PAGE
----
Travel, Teach, Live in Europe and Middle East

Where to Go in Spain
By:Paul Michael Collins

Spain is such a rich and varied country that choosing a specific destination or locale to explore can become quite a tricky task. There's so much to experience here, from the verdant hills of the north to the arid swathes of the south, that any projected amount of time can seem paltry in comparison to what is needed.

For the traveler looking to get to know the country, or the student looking to learn the language, it can be a good idea to choose an area of Spain and stick to it. Regional identity here is strong, and any one area will provide enough interest and insight to keep the inquisitive happy for an almost infinite amount of time.

Catalonia and Around

Time spent in Catalonia inevitably means time spent in Barcelona, which is as wonderful and impressive a city as you could wish for. Culturally, architecturally, and climatically memorable, it's the type of place that people get happily lost in for years of their lives.

Barcelona is not the be all and end all of the region, however. Tarragona and Girona are both popular destinations, while the small towns and villages that can be found all over Catalonia also make for excellent short stays.

South of Catalonia, Valencia is a popular destination only a short train ride away. This vibrant port is a favorite among travelers, who often chose to stay in a Valencia apartment in order to access the truly authentic city life to be found here.

Andalusia

Andalusia is a complex and thrilling kind of place. Given its desert-like climate, Andalusia should be barely inhabitable, and yet many of the very best places to visit in Spain are to be found here.

One such destination is Seville, an affluent and attractive city located in the center of the region, which boasts a myriad of must-see sights. Again, there's a strong idiosyncratic flavor to local life here, and renting an apartment in Seville is becoming an increasingly popular way of sampling it. Generally speaking, the apartments are affordable, well equipped, and closely linked to a local neighborhood (which means nearby tapas joints and bars aplenty!).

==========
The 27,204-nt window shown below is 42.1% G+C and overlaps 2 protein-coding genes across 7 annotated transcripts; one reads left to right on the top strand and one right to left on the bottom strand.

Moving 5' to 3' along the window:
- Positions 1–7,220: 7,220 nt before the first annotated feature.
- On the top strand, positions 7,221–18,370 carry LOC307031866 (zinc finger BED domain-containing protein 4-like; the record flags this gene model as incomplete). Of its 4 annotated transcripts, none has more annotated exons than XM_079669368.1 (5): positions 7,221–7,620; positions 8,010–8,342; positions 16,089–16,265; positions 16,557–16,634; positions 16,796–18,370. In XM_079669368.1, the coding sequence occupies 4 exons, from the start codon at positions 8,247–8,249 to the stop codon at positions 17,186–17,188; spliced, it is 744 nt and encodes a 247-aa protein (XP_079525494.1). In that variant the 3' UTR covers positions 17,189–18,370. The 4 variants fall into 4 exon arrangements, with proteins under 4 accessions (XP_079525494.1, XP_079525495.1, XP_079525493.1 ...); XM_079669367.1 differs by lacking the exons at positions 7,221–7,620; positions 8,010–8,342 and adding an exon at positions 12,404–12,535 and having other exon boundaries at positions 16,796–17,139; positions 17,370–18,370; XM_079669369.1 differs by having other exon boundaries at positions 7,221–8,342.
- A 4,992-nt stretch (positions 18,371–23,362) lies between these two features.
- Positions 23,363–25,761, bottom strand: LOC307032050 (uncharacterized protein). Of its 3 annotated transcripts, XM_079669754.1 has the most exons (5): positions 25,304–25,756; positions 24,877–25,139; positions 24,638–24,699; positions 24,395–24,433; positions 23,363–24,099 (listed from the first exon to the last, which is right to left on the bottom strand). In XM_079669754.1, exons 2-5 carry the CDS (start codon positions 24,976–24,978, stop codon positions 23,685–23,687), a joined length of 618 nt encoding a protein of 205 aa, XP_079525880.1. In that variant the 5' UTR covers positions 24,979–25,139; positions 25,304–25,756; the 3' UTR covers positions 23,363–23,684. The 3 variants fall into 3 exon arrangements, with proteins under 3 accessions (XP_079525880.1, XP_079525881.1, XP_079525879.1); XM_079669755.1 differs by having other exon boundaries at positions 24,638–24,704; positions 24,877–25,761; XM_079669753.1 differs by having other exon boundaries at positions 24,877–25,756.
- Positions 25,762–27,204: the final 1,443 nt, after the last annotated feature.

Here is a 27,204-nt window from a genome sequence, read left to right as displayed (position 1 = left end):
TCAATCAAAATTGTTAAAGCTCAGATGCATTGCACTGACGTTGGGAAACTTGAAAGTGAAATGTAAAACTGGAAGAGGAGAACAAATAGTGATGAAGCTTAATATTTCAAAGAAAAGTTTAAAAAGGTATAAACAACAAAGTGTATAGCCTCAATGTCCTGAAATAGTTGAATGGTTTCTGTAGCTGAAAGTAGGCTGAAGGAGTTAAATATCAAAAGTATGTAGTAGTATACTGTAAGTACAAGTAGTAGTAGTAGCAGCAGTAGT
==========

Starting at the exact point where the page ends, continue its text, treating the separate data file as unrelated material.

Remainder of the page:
Elsewhere in Andalusia, Cadiz is a popular stopover for those looking to head out to nearby idyllic stretches of deserted beach, while Granada is famous for its Alhambra castle, and general easy-going ambience.

The Basque Region

The Spanish part of the Basque region may be fairly small, but it's the home to many excellent places to go in Spain.

Bilbao, for example, is a fascinating place. Once an industrial powerhouse, it's today becoming an impressively vibrant cultural center, with the famous Guggenheim museum leading the way.

San Sebastian, meanwhile, is a smaller, more laid-back affair, known for its beautiful coastline, and world-beating cuisine. There's not a whole lot to do here, apart from take it easy, eat good food and drink good wine. Which, all in all, means there's more than enough to do here!

Madrid

Madrid is a region unto itself in travel terms. This thrusting city located at the geographical heart of Spain is a wondrous place that offers the traveler a plethora of sites and activities. Madrid is also home to numerous Spanish language schools, which makes it a great place to visit if you're looking to come to pick up the local lingo.

Paul Collins is a UK-based travel writer who specializes in all things Spanish. Having traveled extensively across the country, his store of knowledge includes everything from where the best hidden beaches are, to how to rent a great value apartment in Seville http://www.friendlyrentals.com/en/apartments/seville/accommodation-114.htm.






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